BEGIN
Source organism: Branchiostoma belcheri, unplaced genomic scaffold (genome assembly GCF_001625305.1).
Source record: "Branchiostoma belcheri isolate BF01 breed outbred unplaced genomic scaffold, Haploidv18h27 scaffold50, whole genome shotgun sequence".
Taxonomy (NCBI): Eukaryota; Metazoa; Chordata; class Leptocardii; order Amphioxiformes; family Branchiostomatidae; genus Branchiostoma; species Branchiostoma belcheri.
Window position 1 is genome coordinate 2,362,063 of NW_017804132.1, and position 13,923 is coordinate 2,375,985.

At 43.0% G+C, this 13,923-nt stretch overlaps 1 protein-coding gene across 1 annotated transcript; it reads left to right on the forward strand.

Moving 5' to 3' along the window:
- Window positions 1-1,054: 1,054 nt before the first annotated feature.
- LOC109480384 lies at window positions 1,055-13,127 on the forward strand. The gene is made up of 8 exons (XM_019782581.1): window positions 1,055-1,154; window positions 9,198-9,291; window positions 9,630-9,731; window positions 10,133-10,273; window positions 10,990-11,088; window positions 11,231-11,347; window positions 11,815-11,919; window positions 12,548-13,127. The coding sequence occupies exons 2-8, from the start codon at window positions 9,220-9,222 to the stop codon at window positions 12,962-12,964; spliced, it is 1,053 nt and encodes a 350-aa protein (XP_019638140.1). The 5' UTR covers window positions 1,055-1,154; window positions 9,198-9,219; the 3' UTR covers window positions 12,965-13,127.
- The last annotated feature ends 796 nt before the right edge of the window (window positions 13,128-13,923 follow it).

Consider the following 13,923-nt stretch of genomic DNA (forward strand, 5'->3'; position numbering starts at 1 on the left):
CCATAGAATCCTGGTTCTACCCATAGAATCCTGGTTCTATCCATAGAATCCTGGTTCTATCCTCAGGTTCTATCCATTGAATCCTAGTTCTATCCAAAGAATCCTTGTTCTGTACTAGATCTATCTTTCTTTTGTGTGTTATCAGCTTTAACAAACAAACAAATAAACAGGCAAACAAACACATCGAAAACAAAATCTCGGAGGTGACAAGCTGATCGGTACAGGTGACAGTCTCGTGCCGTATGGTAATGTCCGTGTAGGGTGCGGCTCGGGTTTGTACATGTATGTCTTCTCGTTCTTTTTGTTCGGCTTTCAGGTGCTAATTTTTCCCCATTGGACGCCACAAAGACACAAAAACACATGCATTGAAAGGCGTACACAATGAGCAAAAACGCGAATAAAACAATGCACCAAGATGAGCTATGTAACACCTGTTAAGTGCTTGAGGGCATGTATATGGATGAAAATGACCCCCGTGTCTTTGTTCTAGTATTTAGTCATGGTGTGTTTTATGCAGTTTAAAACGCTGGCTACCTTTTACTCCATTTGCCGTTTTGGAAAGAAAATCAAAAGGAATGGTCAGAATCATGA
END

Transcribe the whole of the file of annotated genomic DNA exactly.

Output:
Source organism: Branchiostoma belcheri, unplaced genomic scaffold (genome assembly GCF_001625305.1).
Source record: "Branchiostoma belcheri isolate BF01 breed outbred unplaced genomic scaffold, Haploidv18h27 scaffold50, whole genome shotgun sequence".
Taxonomy (NCBI): Eukaryota; Metazoa; Chordata; class Leptocardii; order Amphioxiformes; family Branchiostomatidae; genus Branchiostoma; species Branchiostoma belcheri.
Window position 1 is genome coordinate 2,362,063 of NW_017804132.1, and position 13,923 is coordinate 2,375,985.

At 43.0% G+C, this 13,923-nt stretch overlaps 1 protein-coding gene across 1 annotated transcript; it reads left to right on the forward strand.

Moving 5' to 3' along the window:
- Window positions 1-1,054: 1,054 nt before the first annotated feature.
- LOC109480384 lies at window positions 1,055-13,127 on the forward strand. The gene is made up of 8 exons (XM_019782581.1): window positions 1,055-1,154; window positions 9,198-9,291; window positions 9,630-9,731; window positions 10,133-10,273; window positions 10,990-11,088; window positions 11,231-11,347; window positions 11,815-11,919; window positions 12,548-13,127. The coding sequence occupies exons 2-8, from the start codon at window positions 9,220-9,222 to the stop codon at window positions 12,962-12,964; spliced, it is 1,053 nt and encodes a 350-aa protein (XP_019638140.1). The 5' UTR covers window positions 1,055-1,154; window positions 9,198-9,219; the 3' UTR covers window positions 12,965-13,127.
- The last annotated feature ends 796 nt before the right edge of the window (window positions 13,128-13,923 follow it).

Consider the following 13,923-nt stretch of genomic DNA (forward strand, 5'->3'; position numbering starts at 1 on the left):
CCATAGAATCCTGGTTCTACCCATAGAATCCTGGTTCTATCCATAGAATCCTGGTTCTATCCTCAGGTTCTATCCATTGAATCCTAGTTCTATCCAAAGAATCCTTGTTCTGTACTAGATCTATCTTTCTTTTGTGTGTTATCAGCTTTAACAAACAAACAAATAAACAGGCAAACAAACACATCGAAAACAAAATCTCGGAGGTGACAAGCTGATCGGTACAGGTGACAGTCTCGTGCCGTATGGTAATGTCCGTGTAGGGTGCGGCTCGGGTTTGTACATGTATGTCTTCTCGTTCTTTTTGTTCGGCTTTCAGGTGCTAATTTTTCCCCATTGGACGCCACAAAGACACAAAAACACATGCATTGAAAGGCGTACACAATGAGCAAAAACGCGAATAAAACAATGCACCAAGATGAGCTATGTAACACCTGTTAAGTGCTTGAGGGCATGTATATGGATGAAAATGACCCCCGTGTCTTTGTTCTAGTATTTAGTCATGGTGTGTTTTATGCAGTTTAAAACGCTGGCTACCTTTTACTCCATTTGCCGTTTTGGAAAGAAAATCAAAAGGAATGGTCAGAATCATGA